Those who are pointing to fuel scarcity and the re-design of new naira notes as an excuse for the imposition of an interim government or potential mayhem, are engaged in deliberate mischief. They do not mean well for this country. President Muhammadu Buhari must see these calls as an attempt to ensure that his administration ends on a very bad note. General Babangida tried the same gambit in 1993. He has not recovered from the damage. President Buhari has promised Nigerians consistently, and that has been echoed by the INEC that the elections will hold as scheduled, and that chosen dates are sacrosanct. Anything to the contrary would amount to gross insincerity and dishonesty and a dark blotch on the Buhari tenure as Nigeria’s President. It is his choice to make but we also have a duty to point out that Nigeria must not be turned into a game of ping-pong. Those who do not want the 2023 general elections to take place are enemies of the people. The Buhari government has no option. This election must hold. Not even the lee-way offered in the Constitution is available in the circumstance.
Nigeria’s Constitution is very clear about the tenure of elected Presidents and Governors of Nigeria: its four years in the first instance and a second and final term of an additional four year-term. Any form of extension beyond this limit is a violation of the Constitutional order which elected persons swear to defend. In other words, the tenure of an administration cannot be extended by fiat, not even for a day. In that regard, the tenure of Buhari’s administration effectively ends on May 29, 2023. He cannot stay a day longer. He cannot leave an Interim Government behind. It is in his interest not to leave office as a civilian President who broke the law and left chaos behind. There is a possible outlet in Section 135 (3) of the 1999 Constitution which states that “If the Federation is at war in which the territory of Nigeria is physically involved and the President considers that it is not practicable to hold elections, the National Assembly may by resolution extend the period of four years mentioned in subsection (2) of this section from time to time, but no such extension shall exceed a period of six months at any one time.”
Section 135(3) or its relation, Section 180 (3) of the 1999 Constitution cannot be invoked under the present circumstances. Nigeria is not physically at war with any country either internally or externally. In fact, one of the selling points of this administration is that President Buhari has been able to checkmate the Boko Haram elements who tried to turn the North Eastern part of Nigeria into a battle-field. Any attempt to use that as an excuse would be an admission of failure. Can Buhari afford to dismantle his own legacy as he defines it in that regard? The only war that others point to is a war between the haves and the have nots: the classical war of the classes between those who cannot have access to new notes and fuel supply, and the vast minority who in the midst of all of this, are living like ants in the midst of honey. The aggrieved are beginning to take to the streets in parts of Nigeria, driving up fears in the country that there may well be a clandestine plan to blow up the country and stop the elections. But that does not amount to any justification to invoke Section 135 (3). If the people are angry over fuel supply, give them fuel – very simple. If there are no new notes – push more money into circulation, that is what the people want.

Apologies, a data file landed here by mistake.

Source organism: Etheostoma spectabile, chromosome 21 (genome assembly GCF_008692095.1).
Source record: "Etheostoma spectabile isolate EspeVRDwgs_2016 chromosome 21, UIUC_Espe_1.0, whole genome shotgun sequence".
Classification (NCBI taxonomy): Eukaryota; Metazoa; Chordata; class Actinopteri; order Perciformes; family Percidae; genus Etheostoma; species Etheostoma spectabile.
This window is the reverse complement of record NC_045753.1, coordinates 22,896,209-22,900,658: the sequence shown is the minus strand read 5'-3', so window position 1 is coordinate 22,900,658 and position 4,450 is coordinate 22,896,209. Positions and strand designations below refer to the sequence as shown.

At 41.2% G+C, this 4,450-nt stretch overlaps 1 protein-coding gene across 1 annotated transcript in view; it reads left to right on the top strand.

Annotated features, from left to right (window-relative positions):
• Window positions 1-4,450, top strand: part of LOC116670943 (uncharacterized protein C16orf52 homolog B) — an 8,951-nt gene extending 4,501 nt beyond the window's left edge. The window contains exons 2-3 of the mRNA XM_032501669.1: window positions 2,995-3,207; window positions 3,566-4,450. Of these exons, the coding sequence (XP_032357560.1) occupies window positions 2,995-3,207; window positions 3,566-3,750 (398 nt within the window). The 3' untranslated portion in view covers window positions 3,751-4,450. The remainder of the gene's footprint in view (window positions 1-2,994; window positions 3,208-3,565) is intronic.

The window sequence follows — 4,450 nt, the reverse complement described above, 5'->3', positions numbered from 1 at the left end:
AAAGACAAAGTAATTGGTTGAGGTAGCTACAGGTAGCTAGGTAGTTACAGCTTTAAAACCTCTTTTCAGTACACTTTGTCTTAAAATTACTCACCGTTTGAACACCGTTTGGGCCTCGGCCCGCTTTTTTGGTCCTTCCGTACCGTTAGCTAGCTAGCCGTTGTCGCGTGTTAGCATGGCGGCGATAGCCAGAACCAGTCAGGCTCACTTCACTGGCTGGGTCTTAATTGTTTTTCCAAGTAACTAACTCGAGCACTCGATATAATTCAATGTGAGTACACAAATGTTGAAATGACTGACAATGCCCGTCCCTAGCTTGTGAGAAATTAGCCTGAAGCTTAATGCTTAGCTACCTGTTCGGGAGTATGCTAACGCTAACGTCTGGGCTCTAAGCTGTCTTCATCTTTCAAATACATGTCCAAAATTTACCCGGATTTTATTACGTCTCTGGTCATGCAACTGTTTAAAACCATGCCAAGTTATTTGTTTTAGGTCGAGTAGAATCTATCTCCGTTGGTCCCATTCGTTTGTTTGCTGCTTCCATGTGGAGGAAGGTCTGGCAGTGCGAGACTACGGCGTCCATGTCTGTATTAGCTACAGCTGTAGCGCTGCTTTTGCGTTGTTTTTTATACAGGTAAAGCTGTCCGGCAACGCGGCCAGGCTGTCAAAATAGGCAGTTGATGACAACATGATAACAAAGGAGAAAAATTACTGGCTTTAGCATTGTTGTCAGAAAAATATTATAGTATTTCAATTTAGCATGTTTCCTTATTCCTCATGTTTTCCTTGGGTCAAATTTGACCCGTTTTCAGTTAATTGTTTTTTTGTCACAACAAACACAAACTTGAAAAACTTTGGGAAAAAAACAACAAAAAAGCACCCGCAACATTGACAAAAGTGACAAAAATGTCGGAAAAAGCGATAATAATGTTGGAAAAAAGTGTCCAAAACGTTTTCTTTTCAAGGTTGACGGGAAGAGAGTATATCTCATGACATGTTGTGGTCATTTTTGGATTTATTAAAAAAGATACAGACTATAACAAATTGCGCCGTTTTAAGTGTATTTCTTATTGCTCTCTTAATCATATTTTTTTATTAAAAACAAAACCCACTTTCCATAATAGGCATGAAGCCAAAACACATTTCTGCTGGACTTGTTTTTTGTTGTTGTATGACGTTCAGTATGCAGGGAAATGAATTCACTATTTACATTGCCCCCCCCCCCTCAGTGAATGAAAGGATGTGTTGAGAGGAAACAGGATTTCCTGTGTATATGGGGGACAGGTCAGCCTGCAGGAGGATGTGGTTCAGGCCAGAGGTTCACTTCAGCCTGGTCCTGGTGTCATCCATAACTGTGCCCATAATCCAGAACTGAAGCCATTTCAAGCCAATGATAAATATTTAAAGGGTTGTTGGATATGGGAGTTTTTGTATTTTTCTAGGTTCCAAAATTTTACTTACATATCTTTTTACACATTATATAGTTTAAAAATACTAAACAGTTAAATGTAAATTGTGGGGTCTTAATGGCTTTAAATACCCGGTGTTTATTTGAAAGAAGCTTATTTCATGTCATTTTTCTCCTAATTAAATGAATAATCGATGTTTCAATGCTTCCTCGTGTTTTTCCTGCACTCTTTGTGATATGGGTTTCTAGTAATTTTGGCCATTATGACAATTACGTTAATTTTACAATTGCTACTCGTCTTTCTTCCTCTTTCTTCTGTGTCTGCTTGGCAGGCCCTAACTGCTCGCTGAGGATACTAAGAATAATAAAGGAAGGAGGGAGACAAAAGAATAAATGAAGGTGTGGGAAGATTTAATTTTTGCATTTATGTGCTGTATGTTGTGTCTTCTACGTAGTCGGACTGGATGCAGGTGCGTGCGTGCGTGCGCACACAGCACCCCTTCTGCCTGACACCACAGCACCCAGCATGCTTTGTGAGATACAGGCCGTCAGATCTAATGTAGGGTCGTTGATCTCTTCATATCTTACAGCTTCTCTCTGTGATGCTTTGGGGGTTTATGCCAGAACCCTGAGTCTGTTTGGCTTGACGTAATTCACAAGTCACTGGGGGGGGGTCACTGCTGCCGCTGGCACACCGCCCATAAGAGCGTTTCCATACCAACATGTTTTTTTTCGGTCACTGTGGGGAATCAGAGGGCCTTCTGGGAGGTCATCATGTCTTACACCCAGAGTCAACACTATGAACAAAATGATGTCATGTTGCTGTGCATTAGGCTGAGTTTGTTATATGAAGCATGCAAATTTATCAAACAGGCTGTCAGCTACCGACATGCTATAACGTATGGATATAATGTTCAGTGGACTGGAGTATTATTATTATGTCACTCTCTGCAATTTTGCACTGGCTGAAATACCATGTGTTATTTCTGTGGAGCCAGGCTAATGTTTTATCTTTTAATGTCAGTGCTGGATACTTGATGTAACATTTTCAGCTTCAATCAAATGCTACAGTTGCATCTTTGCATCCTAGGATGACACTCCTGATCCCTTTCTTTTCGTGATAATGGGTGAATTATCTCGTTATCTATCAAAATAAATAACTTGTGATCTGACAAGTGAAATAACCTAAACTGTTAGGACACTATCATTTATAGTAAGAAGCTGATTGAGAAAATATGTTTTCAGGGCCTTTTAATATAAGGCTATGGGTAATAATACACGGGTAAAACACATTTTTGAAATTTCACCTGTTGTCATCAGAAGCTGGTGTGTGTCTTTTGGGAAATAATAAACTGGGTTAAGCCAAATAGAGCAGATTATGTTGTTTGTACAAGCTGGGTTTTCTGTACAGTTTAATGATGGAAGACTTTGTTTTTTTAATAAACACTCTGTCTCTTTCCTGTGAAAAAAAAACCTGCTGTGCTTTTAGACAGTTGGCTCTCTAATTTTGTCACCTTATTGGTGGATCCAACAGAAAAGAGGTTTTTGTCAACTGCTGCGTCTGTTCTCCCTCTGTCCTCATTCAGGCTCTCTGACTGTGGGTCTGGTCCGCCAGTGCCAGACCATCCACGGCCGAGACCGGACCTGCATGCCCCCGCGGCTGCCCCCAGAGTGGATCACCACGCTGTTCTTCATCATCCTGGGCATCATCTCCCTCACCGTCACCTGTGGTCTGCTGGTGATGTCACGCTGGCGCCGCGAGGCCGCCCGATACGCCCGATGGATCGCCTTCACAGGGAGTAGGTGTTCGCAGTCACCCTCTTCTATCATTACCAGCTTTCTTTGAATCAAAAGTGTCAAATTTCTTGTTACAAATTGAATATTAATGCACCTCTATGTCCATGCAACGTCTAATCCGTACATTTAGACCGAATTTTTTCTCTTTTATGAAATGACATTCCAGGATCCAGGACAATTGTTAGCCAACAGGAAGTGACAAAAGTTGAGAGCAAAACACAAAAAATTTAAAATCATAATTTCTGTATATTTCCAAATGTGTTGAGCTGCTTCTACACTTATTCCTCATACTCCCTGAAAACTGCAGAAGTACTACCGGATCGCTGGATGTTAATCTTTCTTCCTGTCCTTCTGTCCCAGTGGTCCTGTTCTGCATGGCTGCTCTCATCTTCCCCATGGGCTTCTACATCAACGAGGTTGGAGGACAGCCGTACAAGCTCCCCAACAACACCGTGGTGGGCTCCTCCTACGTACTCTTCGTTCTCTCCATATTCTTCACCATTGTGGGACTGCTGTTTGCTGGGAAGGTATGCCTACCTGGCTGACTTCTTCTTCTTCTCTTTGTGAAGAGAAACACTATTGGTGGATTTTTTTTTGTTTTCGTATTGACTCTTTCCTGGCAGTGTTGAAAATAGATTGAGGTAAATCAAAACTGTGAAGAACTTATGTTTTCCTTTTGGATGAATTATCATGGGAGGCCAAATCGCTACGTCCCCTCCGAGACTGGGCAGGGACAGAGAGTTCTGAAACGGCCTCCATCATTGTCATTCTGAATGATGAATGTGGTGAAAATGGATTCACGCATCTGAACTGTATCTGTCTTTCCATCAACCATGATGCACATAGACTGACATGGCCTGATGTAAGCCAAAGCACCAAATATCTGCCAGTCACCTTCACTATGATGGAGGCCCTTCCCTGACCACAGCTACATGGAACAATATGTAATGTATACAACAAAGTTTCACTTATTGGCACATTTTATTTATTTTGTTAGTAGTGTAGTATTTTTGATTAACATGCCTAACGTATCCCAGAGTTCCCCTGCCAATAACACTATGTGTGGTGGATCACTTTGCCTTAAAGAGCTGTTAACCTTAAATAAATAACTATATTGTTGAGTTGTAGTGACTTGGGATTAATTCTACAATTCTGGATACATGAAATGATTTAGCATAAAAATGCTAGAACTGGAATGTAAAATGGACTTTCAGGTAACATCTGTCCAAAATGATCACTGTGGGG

The cash scarcity matter has now even become so ridiculous that three Northern state governments are going to court – Kaduna, Kogi and Zamfara to seek an order to compel the Federal Government and the CBN to extend the deadline for the validity of the old N200, N500, and N1, 000 notes. The three states are all ruled by members of the All Progressives Congress (APC) in a further demonstration of how 18 days to Nigeria’s general elections, the ruling party is locked in intra-party wrangling. In the meantime, an Abuja High Court has barred the President and the CBN from suspending, stopping, or extending the new currency and cash limit policy. The motion ex parte which was filed by the Action Alliance (AA), Action Peoples Party (APP), Allied People’s Movement (APM), and the National Rescue Movement (NRM), against the President of Nigeria, the CBN, the Governor of the CBN and 23 others as respondents was determined in favour of the plaintiffs, and the matter adjourned to 14th February 2023. Thirteen political parties are also threatening to pull out of the election! Nigeria is being turned into a “Fuji House of Commotion.” In case anyone is tone-deaf, President Muhammadu Buhari’s tenure ends on May 29, 2023. He must not spend a day longer in the Presidential Villa. He must not leave any surrogates behind, in the name of an interim government or any such contraption. The National Assembly of Nigeria must not lend itself to any form of mischief, cooked up by the enemies of Nigeria. The minimum that President Buhari is obliged to do is to leave this country as he met it – a civilian democracy, even if badly wounded.